Greg Mortenson was a climber. He attempted K-2 in 1993 and failed, nearly dying in the process when he became separated from his party on the way out. A Muslim porter rescued him, and a northern Pakistani village nursed him back to health. He experienced the kindness of these impoverished people, whose children wanted to learn so badly that they worked on their lessons outdoors in all weather, drawing numbers and letters in the dirt because they had no building in which to meet, no books, no pencils, no paper. They had a teacher only half of the time because they shared one with the children in the next village. Only a few girls attended the makeshift classes.
Mortenson promised to build them a school with decent conditions where all would be welcome. Several years and a bridge later, he managed to do so with the endowment of a millionaire scientist, Jean Hoerni.
Mortenson continued his building in other villages, helping the people, school by school. He is single-handedly fighting Muslim extremism by giving the children, girls and boys, a chance for unbiased learning.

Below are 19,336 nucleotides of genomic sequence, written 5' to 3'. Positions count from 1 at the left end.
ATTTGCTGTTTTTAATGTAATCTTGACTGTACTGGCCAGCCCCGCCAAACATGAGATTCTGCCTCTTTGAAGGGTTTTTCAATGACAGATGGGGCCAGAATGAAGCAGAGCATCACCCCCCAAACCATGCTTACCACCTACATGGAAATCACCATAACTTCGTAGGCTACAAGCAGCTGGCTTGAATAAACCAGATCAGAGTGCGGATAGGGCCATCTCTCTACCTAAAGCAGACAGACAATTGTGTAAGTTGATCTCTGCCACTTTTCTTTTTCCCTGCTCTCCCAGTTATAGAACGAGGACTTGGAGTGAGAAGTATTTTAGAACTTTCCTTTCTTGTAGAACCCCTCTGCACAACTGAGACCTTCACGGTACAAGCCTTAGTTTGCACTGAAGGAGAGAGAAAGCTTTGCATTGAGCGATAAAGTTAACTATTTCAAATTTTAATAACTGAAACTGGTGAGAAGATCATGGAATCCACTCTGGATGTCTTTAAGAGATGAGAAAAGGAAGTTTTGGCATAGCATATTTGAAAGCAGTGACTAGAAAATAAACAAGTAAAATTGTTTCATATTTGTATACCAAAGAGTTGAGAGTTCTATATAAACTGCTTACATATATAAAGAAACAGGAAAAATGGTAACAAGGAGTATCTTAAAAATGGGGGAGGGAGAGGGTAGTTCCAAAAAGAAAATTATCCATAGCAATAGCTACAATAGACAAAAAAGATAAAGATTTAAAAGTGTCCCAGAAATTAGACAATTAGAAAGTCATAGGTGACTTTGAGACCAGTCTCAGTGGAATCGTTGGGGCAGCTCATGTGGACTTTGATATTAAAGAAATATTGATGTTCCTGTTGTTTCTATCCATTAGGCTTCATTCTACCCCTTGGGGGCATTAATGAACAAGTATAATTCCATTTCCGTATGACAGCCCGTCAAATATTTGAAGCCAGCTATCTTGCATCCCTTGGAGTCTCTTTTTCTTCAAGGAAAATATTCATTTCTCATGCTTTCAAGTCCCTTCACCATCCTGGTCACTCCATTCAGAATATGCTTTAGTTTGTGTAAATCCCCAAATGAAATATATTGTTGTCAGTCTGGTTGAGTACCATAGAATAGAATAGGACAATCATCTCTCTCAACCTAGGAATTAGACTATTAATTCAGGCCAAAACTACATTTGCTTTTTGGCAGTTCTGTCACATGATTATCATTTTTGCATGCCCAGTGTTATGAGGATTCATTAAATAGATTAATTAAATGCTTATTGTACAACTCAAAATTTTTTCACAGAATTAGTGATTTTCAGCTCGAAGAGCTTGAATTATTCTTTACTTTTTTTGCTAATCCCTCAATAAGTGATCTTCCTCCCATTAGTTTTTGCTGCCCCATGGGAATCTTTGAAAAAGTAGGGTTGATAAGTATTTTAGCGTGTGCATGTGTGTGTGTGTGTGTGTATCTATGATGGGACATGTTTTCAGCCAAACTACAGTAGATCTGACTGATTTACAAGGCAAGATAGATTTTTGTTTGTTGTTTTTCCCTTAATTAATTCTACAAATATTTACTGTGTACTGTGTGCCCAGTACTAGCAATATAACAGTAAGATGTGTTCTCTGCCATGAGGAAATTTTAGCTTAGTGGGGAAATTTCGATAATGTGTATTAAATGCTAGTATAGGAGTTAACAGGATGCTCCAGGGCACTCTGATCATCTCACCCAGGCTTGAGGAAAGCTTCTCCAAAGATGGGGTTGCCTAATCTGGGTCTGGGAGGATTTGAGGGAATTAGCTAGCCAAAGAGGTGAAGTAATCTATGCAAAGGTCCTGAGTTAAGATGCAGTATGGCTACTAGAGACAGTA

The man’s devotion to his cause has been unwavering for the last fifteen years. He was kidnapped for 8 days, had two fatwas issued on him, but he lived on to build over 50 schools schools in Pakistan and Afghanistan.
After 9-11, he spoke out for his Muslim friends, begging his country, the U.S., not to lump the innocent Muslims with the terrorists. Over his ten years of working in Pakistan and Afghanistan, he watched the rise of the madrassas, which often teach terrorism at the expense of unbiased education. He urged that extremism could not be fought with bombs alone. In the end, we needed to rebuild and aid and educate the people, to convince them that Americans were friends, not enemies. For this, he received hate mail from many “Christian” Americans, calling him a traitor among other things. After the hysteria passed, more people have come to see him as a visionary, a hero in many ways.
Mortenson deserves a Nobel Peace Prize for his work, if anyone does. He’ll receive one in his lifetime, Inshallah.